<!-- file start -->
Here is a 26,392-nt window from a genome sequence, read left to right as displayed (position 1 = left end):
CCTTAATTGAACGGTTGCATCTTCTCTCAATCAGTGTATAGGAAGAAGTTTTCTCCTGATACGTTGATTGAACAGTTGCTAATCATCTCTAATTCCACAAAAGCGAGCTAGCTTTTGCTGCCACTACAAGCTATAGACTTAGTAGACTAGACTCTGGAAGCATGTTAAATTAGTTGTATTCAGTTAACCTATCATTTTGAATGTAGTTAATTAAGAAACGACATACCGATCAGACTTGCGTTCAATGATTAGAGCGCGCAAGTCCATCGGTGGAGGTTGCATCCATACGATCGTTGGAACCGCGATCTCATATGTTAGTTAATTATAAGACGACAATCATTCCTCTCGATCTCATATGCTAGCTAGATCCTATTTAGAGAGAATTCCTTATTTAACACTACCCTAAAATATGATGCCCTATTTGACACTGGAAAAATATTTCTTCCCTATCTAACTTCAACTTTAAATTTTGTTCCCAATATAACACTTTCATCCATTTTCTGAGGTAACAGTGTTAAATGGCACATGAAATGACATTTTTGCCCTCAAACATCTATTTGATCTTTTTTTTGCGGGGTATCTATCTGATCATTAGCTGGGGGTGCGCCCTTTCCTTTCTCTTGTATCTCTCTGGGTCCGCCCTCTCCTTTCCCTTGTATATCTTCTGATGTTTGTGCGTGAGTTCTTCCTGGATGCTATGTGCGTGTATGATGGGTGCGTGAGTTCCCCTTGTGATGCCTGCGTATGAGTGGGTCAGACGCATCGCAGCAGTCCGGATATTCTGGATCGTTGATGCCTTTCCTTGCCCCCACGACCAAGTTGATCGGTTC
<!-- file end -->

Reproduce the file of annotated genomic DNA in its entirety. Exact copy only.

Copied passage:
Here is a 26,392-nt window from a genome sequence, read left to right as displayed (position 1 = left end):
CCTTAATTGAACGGTTGCATCTTCTCTCAATCAGTGTATAGGAAGAAGTTTTCTCCTGATACGTTGATTGAACAGTTGCTAATCATCTCTAATTCCACAAAAGCGAGCTAGCTTTTGCTGCCACTACAAGCTATAGACTTAGTAGACTAGACTCTGGAAGCATGTTAAATTAGTTGTATTCAGTTAACCTATCATTTTGAATGTAGTTAATTAAGAAACGACATACCGATCAGACTTGCGTTCAATGATTAGAGCGCGCAAGTCCATCGGTGGAGGTTGCATCCATACGATCGTTGGAACCGCGATCTCATATGTTAGTTAATTATAAGACGACAATCATTCCTCTCGATCTCATATGCTAGCTAGATCCTATTTAGAGAGAATTCCTTATTTAACACTACCCTAAAATATGATGCCCTATTTGACACTGGAAAAATATTTCTTCCCTATCTAACTTCAACTTTAAATTTTGTTCCCAATATAACACTTTCATCCATTTTCTGAGGTAACAGTGTTAAATGGCACATGAAATGACATTTTTGCCCTCAAACATCTATTTGATCTTTTTTTTGCGGGGTATCTATCTGATCATTAGCTGGGGGTGCGCCCTTTCCTTTCTCTTGTATCTCTCTGGGTCCGCCCTCTCCTTTCCCTTGTATATCTTCTGATGTTTGTGCGTGAGTTCTTCCTGGATGCTATGTGCGTGTATGATGGGTGCGTGAGTTCCCCTTGTGATGCCTGCGTATGAGTGGGTCAGACGCATCGCAGCAGTCCGGATATTCTGGATCGTTGATGCCTTTCCTTGCCCCCACGACCAAGTTGATCGGTTC